On the other hand, the COW law and the weakened duty of loyalty could intensify agency conflicts. With the COD requirement waived, corporate fiduciaries will probably be less loyal to their companies and more likely to pursue their own interests. Consequently, the COW law leads to reallocation of new business opportunities between corporate fiduciaries and their company’s ultimate owner, shareholders, which intensifies agency conflict and potentially erodes corporate culture. Also, the COW law encourages directors to serve on multiple boards at the same time, making them busier and rendering them ineffective monitors of corporate management. Wang (2022) finds that shareholders are less likely to vote for directors potentially protected by the COW law. Boyd et al. (2022) document that corporate social responsibility decreases significantly after the passage of the COW law. The evidence in prior studies implies that the COW law exacerbates the classic agency conflict between corporate fiduciaries and shareholders, which potentially damages corporate culture.

Given these competing views, we empirically test which effect dominates across a broad sample of firms. We conduct a difference-in-differences analysis comparing changes in corporate culture between firms incorporated in states that have and have not adopted the COW law. We find that enactment of the COW law leads to a significant decline in corporate culture. The findings confirm that the COW law intensifies agency conflicts and outweighs its possible benefit.

We also investigate how the COW law could damage corporate culture.  We show that it encourages directors to serve on multiple boards, leading to more board overlap, intensified agency conflicts, less effective monitoring by directors, and weaker corporate culture. Our paper also conducts heterogeneity analysis and documents that the effect of the COW on a firm’s culture varies, depending on whether firms have directors with legal expertise, poor corporate governance, or attractive business opportunities.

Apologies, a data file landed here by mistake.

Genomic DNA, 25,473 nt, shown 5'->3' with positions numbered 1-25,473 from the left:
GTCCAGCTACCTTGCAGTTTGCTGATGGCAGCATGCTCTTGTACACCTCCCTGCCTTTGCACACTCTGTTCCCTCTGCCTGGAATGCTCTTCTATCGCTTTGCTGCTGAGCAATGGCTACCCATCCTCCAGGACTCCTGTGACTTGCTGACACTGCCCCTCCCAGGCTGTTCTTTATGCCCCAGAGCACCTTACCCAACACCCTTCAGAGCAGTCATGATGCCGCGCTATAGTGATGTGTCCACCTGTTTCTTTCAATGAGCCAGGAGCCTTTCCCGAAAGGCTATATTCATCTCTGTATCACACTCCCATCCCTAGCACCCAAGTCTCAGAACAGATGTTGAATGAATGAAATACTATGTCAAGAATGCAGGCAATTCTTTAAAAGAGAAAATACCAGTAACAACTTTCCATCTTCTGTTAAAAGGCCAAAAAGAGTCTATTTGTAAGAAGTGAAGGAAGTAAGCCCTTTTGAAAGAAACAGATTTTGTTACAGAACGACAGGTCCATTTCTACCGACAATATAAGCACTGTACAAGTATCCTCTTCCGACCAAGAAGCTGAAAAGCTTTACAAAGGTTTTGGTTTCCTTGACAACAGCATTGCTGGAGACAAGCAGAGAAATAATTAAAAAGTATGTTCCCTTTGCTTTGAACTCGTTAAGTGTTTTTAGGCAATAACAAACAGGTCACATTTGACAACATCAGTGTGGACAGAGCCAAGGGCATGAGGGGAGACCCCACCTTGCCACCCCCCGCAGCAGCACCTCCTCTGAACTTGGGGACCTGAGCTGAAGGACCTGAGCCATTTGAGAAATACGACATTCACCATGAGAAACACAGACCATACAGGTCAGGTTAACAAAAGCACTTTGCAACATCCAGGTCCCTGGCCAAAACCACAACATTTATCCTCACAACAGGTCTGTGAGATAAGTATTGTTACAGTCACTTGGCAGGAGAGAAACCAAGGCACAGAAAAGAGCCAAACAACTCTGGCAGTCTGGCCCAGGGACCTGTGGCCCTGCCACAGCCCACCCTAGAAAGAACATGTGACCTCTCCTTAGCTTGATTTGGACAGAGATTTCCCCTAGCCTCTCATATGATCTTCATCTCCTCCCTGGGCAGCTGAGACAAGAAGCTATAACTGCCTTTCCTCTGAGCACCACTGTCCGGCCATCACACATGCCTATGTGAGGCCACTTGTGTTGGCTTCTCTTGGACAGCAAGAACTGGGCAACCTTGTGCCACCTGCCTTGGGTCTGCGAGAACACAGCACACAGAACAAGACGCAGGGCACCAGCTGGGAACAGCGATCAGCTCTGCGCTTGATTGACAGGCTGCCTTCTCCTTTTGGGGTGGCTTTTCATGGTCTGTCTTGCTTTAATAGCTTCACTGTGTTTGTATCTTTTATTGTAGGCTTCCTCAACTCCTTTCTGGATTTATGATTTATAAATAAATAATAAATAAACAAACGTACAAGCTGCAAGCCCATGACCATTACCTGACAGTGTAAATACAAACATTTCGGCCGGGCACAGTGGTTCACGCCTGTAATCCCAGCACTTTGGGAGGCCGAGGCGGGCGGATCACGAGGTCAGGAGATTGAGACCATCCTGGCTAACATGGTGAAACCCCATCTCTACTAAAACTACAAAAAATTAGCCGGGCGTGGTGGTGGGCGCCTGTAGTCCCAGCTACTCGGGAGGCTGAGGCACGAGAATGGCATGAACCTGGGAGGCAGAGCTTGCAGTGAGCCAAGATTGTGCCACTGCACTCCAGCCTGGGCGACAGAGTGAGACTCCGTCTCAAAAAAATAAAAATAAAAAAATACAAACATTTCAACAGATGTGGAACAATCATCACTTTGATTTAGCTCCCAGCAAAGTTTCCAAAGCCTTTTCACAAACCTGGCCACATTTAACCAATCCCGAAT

Our study sheds light on decision making by corporate fiduciaries who face valuable opportunities but have a weaker loyalty requirement. That is, we can infer whether relaxing fiduciary duties leads to an optimized corporate outcome or encourages the pursuit of managerial self-interest at the expense of corporate values. Overall, our study contributes to the literature on fiduciary duty and corporate culture by exploiting the staggered adoption of COW law by states  as a quasi-natural experiment. We document declining corporate culture in response to the relaxed fiduciary duty after the COW law passage, highlighting the importance of fiduciary loyalty in shaping firms’ corporate culture and solving agency problems. Our study also contributes to the law and finance literature in general on how corporate laws could be used in dealing with conflicts of interest. 

Maggie Hu is Assistant Professor of Real Estate and Finance at The Chinese University of Hong Kong.

Cheng Jiang is Associate Professor of Instruction at Temple University.

Kose John is Professor at New York University (NYU) - Department of Finance.

Ming Ju is Assistant Professor of Finance at Louisiana Tech University - College of Business.

This post appeared first on Columbia Law School's Blue Sky Blog (here).